Canada Refused to Allow Asbestos to be Put on United Nations List of Hazardous Substances by Kathleen Ruff

At the UN Conference in Geneva June 20 to 24, the more than a hundred countries present were on the point of achieving consensus to add chrysotile asbestos to the Rotterdam Convention’s list of hazardous substances. Countries can still export substances on the list, but they must first obtain Prior Informed Consent. This enables countries in the developing world, who are being targeted by hazardous industries, to make informed decisions so that they can better protect the health of their people. They also have the right to refuse shipment into their country of a hazardous substance if they believe they do not have the means to handle it safely. The Convention is thus an important, practical tool to protect people in the developing world from being harmed by asbestos.

The asbestos lobby has used its political power over the past several years to prevent chrysotile asbestos from being put on the list of hazardous substances, as they deny that chrysotile asbestos is hazardous. So when at the meeting in Geneva, both India and the Ukraine withdrew their opposition and said they would support the listing of chrysotile asbestos, it seemed that the battle had been won. Tragically, this was not the case. After staying silent on the issue for the previous days, Canada suddenly intervened and said it would not agree to letting chrysotile asbestos be put on the Convention’s list of hazardous substances. Since there has to be consensus in order for a substance to be put on the list, this meant that Canada, single-handedly, destroyed consensus and prevented action. Canada refused to give any reason for its immoral and destructive conduct in sabotaging the Convention. As a consequence, the asbestos industry can continue selling asbestos to developing countries, without giving any information of its hazards.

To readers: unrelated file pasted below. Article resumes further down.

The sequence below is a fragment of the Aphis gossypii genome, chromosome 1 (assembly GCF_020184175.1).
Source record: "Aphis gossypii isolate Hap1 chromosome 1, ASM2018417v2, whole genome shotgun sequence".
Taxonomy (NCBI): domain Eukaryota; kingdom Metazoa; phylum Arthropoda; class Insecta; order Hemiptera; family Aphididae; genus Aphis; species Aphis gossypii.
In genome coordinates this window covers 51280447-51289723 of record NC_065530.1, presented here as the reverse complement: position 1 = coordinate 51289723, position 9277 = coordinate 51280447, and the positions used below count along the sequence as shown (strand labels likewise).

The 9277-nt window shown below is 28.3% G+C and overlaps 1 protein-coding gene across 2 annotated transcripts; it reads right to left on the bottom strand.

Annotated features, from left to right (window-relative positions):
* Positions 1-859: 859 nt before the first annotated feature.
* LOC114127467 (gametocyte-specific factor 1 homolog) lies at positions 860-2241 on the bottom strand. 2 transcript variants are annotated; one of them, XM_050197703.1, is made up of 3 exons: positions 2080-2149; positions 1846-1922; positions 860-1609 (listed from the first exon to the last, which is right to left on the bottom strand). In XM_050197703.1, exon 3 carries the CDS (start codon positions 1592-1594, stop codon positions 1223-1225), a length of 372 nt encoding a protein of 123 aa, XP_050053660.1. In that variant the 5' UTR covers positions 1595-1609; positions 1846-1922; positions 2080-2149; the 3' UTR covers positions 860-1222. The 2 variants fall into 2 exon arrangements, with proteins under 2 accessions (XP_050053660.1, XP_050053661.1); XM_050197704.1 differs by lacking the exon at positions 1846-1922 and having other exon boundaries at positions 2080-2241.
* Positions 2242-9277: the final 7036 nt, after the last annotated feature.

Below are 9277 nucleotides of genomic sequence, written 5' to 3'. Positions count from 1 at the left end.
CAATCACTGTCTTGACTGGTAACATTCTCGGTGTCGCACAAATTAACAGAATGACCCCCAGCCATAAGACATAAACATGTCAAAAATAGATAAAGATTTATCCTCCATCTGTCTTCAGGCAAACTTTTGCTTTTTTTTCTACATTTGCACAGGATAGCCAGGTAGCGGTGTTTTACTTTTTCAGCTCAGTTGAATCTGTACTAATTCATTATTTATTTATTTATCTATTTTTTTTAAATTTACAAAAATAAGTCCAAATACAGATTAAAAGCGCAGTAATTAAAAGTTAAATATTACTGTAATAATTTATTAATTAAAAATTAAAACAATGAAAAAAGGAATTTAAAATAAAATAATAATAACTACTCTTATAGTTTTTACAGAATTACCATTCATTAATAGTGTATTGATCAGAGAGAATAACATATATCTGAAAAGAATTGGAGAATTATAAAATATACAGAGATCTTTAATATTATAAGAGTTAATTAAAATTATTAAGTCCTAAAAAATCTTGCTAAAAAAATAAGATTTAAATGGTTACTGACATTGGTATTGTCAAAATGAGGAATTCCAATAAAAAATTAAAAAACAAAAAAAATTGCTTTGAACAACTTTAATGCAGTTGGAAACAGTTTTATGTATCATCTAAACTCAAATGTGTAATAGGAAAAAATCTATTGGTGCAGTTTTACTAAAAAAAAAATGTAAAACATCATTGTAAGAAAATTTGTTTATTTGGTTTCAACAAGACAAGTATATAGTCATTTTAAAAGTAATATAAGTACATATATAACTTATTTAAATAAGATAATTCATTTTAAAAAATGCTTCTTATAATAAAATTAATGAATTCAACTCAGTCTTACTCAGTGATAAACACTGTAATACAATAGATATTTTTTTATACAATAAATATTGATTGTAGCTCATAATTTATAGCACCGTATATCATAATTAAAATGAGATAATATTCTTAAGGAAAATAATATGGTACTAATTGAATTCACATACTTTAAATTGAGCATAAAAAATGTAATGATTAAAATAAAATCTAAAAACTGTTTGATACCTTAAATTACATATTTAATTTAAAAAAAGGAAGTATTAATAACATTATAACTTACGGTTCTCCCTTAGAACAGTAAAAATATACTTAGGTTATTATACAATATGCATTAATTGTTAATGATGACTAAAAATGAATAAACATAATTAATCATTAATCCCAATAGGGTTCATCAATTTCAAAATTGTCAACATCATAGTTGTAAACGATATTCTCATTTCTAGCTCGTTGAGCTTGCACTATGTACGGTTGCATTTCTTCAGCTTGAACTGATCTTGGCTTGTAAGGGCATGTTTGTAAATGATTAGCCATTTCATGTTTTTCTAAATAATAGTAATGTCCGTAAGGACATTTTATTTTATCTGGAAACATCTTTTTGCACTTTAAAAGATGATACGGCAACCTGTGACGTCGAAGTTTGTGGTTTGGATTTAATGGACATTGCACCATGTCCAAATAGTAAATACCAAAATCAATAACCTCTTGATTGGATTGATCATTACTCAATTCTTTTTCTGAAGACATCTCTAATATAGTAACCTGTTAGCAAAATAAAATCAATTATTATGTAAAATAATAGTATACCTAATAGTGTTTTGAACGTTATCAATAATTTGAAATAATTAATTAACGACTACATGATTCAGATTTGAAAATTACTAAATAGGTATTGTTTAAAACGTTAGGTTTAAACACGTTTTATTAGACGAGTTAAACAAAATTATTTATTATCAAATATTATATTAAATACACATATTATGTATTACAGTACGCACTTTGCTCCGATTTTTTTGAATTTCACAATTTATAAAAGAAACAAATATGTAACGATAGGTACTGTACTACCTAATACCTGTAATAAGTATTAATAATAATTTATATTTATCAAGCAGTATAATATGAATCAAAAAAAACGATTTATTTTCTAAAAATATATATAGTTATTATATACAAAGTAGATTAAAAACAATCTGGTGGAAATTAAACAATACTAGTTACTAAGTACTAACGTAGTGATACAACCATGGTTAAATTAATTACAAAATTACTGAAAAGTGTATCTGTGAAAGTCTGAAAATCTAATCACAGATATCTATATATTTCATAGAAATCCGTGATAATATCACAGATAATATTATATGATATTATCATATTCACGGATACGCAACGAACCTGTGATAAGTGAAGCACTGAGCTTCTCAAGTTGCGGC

At the UN Conference in Geneva June 20 to 24, the more than a hundred countries present were on the point of achieving consensus to add chrysotile asbestos to the Rotterdam Convention’s list of hazardous substances. Countries can still export substances on the list, but they must first obtain Prior Informed Consent. This enables countries in the developing world, who are being targeted by hazardous industries, to make informed decisions so that they can better protect the health of their people. They also have the right to refuse shipment into their country of a hazardous substance if they believe they do not have the means to handle it safely. The Convention is thus an important, practical tool to protect people in the developing world from being harmed by asbestos.

The asbestos lobby has used its political power over the past several years to prevent chrysotile asbestos from being put on the list of hazardous substances, as they deny that chrysotile asbestos is hazardous. So when at the meeting in Geneva, both India and the Ukraine withdrew their opposition and said they would support the listing of chrysotile asbestos, it seemed that the battle had been won. Tragically, this was not the case. After staying silent on the issue for the previous days, Canada suddenly intervened and said it would not agree to letting chrysotile asbestos be put on the Convention’s list of hazardous substances. Since there has to be consensus in order for a substance to be put on the list, this meant that Canada, single-handedly, destroyed consensus and prevented action. Canada refused to give any reason for its immoral and destructive conduct in sabotaging the Convention. As a consequence, the asbestos industry can continue selling asbestos to developing countries, without giving any information of its hazards.

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